Outside the Box: Companies can’t just wait for the skills they need to show up—they need to train the workers they have

As the nation emerges from the pandemic’s economic fallout, workforce trends are under way that could constrain the long-term recovery. The changing nature of work and lost learning opportunities will threaten to stretch a national skills gap into a skills canyon.

Skilling must be at the cornerstone of the nation’s recovery. Employers who reimagine how they train their workers and redeploy talent will gain a competitive edge and be well-positioned for long-term success, particularly in an environment where talent is increasingly on the move.

Low-wage work is in high demand, and employers are now competing for applicants, offering incentives ranging from sign-on bonuses to free food. But with many still unemployed, are these offers working? Photo: Bloomberg

The changing nature of work

The pandemic has taken the future of work from concept to reality overnight, leading to lasting effects on how we work and demanding new skills to execute. Prudential’s latest Pulse of the American Worker Survey found half of workers say the pandemic has changed how work is done, and recognize they will need to learn new skills to continue to do their jobs. Yet workers’ growing need for skills training comes at a time when they have had limited opportunities to learn on the job due to the pandemic.

Now read: Job openings hit another record high in July

A year before COVID became a household word, there already were about 7 million open roles across the United States, largely due to workers not having the skills required. The number of unfilled jobs has now ballooned to nearly 11 million and may surge higher.

These openings aren’t simply a byproduct of frontline-worker shortages, which are likely to abate as the pandemic subsides. Marketplace shifts, technology adoption and automation are creating new roles and with them a demand for different skill sets.

In the end, it comes down to a simple skills equation. Closing this skills gap will remain a challenge for employers well beyond the dislocations associated with the initial phase of recovery from the pandemic and will clamp down on long-term growth if not addressed.

Moving with urgency

Much like American corporations’ rapid transition to remote work at the onset of the pandemic, we will once again be thrust into a grand experiment. Employers may not have all the answers, but what is clear is that we cannot simply hire our way out of the skills gap. Companies must invest in internal training tools and platforms, while providing time and managerial support so workers can maximize training opportunities.

Further escalating the pressure on employers, today’s workforce is facing an inflection point. Referred to as “the Great Rethink,” workers en masse are shifting their expectations of work, reimagine their careers and leaving their employers behind. Employers will need to react quickly to these phenomena or risk their own growth and the broader economic recovery.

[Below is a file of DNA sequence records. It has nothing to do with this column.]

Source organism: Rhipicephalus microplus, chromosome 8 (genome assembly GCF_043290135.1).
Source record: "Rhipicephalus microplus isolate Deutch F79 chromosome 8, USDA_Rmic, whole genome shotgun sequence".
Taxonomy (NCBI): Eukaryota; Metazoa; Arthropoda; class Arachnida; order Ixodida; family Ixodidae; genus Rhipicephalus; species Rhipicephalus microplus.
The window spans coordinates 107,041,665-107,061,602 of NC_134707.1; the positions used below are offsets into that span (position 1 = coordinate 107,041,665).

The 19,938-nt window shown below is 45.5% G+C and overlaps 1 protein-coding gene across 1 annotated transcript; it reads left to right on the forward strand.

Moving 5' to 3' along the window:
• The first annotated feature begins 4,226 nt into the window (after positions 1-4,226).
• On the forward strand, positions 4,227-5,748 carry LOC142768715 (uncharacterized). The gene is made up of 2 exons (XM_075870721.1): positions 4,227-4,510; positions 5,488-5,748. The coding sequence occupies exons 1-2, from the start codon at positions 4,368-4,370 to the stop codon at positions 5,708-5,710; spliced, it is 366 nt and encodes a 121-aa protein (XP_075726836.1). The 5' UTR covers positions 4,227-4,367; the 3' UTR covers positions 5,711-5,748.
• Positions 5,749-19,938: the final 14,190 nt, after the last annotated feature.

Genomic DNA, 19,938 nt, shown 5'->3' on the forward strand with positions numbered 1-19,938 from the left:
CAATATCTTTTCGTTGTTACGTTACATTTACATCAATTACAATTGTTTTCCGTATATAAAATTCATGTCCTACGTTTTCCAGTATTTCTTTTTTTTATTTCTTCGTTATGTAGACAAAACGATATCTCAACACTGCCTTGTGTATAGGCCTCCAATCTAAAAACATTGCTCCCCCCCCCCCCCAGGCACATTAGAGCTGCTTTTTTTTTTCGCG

At Prudential
we’ve been highly focused on career development and cultivating a culture of continuous learning to ensure our talent has access to the training tools and opportunities they need to deliver for our customers.

Several years ago, we launched our AI-powered skills-training platform—a foundational component of Prudential’s Talent Marketplace. The platform identifies skills gaps, provides training and matches new skill sets with internal mobility opportunities for our existing talent. Our training platform is complemented with apprenticeships to enhance on-the-job learning and further generate a robust talent pipeline.

Under this approach, Prudential employees have logged well over 100,000 skilling hours during the pandemic, and in the past six months alone, we have received more than 5,000 internal applicants for open positions, more than 50% of which have been filled with our existing talent.

Winning the long game

While eliminating the skills gap entirely will likely require an “all of the above” approach—including a public-policy response and partnerships with academic and other institutions—employers who provide skills-training opportunities and support will be well-positioned for the long term.

 By training workers and creating internal mobility options, companies will be able to redeploy talent into roles that can deliver the highest value. The companies that do this well will maximize their talent advantage while helping to shrink the skills canyon and fast-track the nation’s economic recovery.

Rob Falzon is vice chair of Prudential Financial, Inc. and a member of Prudential’s Board of Directors.

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This post was originally published on Market Watch

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